Answering our rulers’ crisis with mutual aid and solidarity

As the pantomime in Parliament goes on and on, a no deal Brexit is coming to seem increasingly plausible – not that anyone in charge particularly wants it, but then few of our rulers actively wanted a four-year war in summer 1914.

Some of the best proposals I’ve seen about how we can respond to our rulers’ crisis have come from the South Essex Heckler:

“We face being placed in a situation where at the grassroots in our communities, we’re going to have to rely on each other to pull us through the shite that could well be coming our way… Work from your block, close or street upwards. It’s about everyone looking out for each other, regardless of who they are or where they’ve come from. In a crisis situation, everyone’s in it together. Tell the reactionary divide and rule merchants who’ll be shit stirring to f**k off. Getting through what’s coming isn’t about the ‘survival of the fittest’ bollocks – it’s about everyone working collectively to get through the situation. Start a foodbank for your street and get as many people as possible involved in it so it’s transparent and accountable. Look out for those in your area who are vulnerable – the elderly, disabled and the long term sick. Do whatever is possible to make sure that those relying on medication can get hold of it. Don’t wait until it’s too late – start organising and building now!”

See also their previous writings, such as Brexit Crunch Time? and Neighborhood Solidarity and Resilience.

It’s a theme that’s echoed across the Atlantic – without wanting to draw too neat a comparison between the Brexit deadlock and the US government shutdown, I think both are local symptoms of the general paralysis facing a ruling class unable to solve its global crises. It’s Going Down has done some great work showcasing the various groups that are reacting to the state’s failure with “mutual aid and survival programs which can begin to build resilience and autonomy where we live in the face of a crisis that is expanding all around us“.

In the words of their call to action for January 20th and beyond, “This year we are pushing for a week of events around the idea of expanding, supporting, and deepening mutual aid, resilience, and autonomous infrastructure projects. Echoing our comrades at Mutual Aid Disaster Relief who are also endorsing this call, this is not a call for charity – but mutual aid. And, beyond simply pushing for the sharing of resources, to imagine new survival and infrastructure projects as a direct intervention against the crisis of capitalist civilization. This is also not a call to ‘stop’ fighting and ‘instead’ build; our ability to resist is made possible by our degree of autonomy and infrastructure, and vice versa. We ask – what would it mean to attack the legitimacy of the State and capital – by meeting our own needs, directly, and on our own terms.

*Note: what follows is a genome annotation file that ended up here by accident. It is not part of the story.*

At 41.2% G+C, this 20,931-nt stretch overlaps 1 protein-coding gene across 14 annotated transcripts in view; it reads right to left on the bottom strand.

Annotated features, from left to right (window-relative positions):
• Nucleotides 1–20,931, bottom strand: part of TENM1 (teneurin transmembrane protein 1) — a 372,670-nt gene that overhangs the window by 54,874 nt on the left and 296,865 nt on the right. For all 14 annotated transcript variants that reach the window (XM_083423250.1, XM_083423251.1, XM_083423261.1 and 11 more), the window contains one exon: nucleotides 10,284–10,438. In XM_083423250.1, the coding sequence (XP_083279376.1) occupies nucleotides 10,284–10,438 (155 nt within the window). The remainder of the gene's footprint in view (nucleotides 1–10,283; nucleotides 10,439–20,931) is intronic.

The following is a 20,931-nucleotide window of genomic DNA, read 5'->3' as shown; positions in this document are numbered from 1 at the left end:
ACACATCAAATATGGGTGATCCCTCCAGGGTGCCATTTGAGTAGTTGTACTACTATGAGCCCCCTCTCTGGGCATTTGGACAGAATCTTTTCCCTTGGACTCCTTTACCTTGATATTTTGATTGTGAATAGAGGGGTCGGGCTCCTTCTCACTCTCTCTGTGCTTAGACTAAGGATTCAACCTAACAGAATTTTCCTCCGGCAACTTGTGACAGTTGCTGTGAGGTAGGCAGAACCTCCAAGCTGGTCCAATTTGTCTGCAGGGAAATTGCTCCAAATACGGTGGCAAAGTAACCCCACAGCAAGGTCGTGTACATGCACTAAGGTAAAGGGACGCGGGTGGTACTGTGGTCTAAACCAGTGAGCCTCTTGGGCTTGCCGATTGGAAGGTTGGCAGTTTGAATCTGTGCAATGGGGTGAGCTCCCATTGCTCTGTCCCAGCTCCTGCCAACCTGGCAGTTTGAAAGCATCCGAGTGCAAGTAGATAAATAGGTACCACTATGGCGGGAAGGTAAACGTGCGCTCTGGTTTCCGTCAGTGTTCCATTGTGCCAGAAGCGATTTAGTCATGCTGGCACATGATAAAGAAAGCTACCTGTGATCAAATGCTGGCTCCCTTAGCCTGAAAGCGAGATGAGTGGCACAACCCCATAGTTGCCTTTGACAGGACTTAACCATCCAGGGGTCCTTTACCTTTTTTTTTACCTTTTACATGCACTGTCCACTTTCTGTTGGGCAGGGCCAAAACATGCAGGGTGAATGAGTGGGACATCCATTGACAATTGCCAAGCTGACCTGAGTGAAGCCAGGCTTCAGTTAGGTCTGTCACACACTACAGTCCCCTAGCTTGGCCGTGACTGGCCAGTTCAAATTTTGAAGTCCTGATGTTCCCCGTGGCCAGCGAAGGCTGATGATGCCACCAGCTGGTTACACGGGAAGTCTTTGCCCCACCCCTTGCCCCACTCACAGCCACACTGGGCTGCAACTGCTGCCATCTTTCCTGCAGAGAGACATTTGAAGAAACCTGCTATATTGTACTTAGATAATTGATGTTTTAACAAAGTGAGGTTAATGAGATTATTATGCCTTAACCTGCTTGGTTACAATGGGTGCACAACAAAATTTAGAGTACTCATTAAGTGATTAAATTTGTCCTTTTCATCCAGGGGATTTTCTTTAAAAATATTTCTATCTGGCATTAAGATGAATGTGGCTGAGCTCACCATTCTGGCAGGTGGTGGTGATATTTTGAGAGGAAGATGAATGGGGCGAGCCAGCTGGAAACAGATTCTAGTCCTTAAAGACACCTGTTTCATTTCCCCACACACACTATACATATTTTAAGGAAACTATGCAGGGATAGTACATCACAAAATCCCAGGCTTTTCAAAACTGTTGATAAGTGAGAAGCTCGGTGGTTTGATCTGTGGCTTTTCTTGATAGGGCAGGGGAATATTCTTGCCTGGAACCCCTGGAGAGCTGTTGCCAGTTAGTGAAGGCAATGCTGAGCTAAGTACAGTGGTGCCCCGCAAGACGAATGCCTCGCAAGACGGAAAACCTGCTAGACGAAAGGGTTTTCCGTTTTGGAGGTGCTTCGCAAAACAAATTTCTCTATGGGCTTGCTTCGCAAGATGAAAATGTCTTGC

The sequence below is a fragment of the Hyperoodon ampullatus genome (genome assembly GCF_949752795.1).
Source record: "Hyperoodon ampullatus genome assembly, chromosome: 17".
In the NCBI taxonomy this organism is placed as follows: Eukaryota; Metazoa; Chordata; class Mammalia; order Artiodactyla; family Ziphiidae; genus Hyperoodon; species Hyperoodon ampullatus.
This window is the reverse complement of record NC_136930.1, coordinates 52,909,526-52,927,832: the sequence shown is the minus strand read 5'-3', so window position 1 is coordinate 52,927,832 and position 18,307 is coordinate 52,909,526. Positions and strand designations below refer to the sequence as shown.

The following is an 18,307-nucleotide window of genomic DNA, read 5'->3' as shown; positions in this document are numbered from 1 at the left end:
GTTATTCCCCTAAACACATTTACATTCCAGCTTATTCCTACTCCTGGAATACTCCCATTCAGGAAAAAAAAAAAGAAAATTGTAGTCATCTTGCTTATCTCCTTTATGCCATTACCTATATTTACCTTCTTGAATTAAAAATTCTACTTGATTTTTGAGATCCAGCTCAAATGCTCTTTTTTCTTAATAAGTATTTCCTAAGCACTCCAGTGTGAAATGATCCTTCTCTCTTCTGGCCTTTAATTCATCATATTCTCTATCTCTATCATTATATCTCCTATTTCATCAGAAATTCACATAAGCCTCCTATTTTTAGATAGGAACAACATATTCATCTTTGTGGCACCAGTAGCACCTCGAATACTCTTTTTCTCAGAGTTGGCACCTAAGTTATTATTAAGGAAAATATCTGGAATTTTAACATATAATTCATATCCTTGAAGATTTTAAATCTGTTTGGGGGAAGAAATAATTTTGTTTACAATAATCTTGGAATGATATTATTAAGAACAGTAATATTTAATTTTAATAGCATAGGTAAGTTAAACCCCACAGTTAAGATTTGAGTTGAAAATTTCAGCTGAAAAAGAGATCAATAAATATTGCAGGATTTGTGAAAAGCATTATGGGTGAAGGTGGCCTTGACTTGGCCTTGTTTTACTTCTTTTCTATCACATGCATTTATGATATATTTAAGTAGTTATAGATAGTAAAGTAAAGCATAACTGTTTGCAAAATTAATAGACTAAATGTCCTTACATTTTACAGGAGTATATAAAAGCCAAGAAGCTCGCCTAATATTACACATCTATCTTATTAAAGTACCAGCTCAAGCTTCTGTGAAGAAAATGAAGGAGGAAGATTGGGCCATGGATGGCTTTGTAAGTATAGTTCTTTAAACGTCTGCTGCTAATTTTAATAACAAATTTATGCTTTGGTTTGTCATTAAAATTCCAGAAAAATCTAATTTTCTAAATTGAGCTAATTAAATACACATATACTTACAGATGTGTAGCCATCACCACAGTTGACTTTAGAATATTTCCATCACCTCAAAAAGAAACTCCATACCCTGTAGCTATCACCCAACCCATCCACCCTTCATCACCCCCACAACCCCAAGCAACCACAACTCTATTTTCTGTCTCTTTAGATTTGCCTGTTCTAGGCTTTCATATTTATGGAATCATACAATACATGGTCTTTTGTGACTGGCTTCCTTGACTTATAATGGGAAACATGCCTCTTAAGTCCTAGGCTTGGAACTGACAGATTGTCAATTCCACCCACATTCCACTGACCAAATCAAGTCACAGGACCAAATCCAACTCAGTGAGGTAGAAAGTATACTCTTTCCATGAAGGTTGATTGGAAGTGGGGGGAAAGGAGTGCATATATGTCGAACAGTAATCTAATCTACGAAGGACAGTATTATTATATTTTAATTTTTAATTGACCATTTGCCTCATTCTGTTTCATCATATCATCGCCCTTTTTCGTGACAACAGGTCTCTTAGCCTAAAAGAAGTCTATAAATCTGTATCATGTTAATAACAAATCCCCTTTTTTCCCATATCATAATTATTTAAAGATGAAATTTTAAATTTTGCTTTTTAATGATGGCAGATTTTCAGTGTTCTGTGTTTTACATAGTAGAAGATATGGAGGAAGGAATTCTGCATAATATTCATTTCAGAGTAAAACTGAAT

Across our territories and the wide variety of organizations, spaces, crews, affinities, networks, and unions that comprise our movement – many of us are already doing this work: from autonomous disaster relief, to community food distros, warm winter survival programs, health-care and reproductive resilience, self-defense and firearms training classes, and also mobilizing supplies to send to the border and anti-pipeline and land defense struggles. #J20 is a call to expand, support, and defend these spaces, projects, and infrastructures. In doing so, we hope to become not only stronger, but also deepen our connection with those around us who are attempting to find a life within the daily struggle of survival under industrial racialized capitalism.”

One more time, I just want to plug a few things happening over the next few days that I think point in the direction of mutual aid and solidarity. Of course, none of these by themselves are on a sufficient scale to change the outcome of the Brexit drama, but then sitting around watching politicians argue or going down to Parliament Square to yell at cameras won’t do much to change that either.

Couriers in Bristol are going on a citywide strike on Friday. Leeds antifascists are asking people to join them in joining the RMT picket on Saturday morning, and standing against the bigots in yellow vests and red hats who’ll be trying to march through the city in the afternoon. Railway staff will also be picketing at other train stations across the North, and people anywhere can donate to their strike fund. Down in Birmingham, care workers and other lowpaid council staff will be holding a mass leafleting and doorknocking session taking on the leader of the local Labour council, who’s now threatening to use the anti-union laws to force bin workers back to work. In London, there’s the demo and fundraiser party in solidarity with antifascist comrades in Russia and Greece, and then next week there’s the joint strike by lowpaid workers who clean and maintain various government buildingsyou can donate to the Ministry of Justice strike fund here.

About nothingiseverlost

"The impulse to fight against work and management is immediately collective. As we fight against the conditions of our own lives, we see that other people are doing the same. To get anywhere we have to fight side by side. We begin to break down the divisions between us and prejudices, hierarchies, and nationalisms begin to be undermined. As we build trust and solidarity, we grow more daring and combative. More becomes possible. We get more organized, more confident, more disruptive and more powerful."
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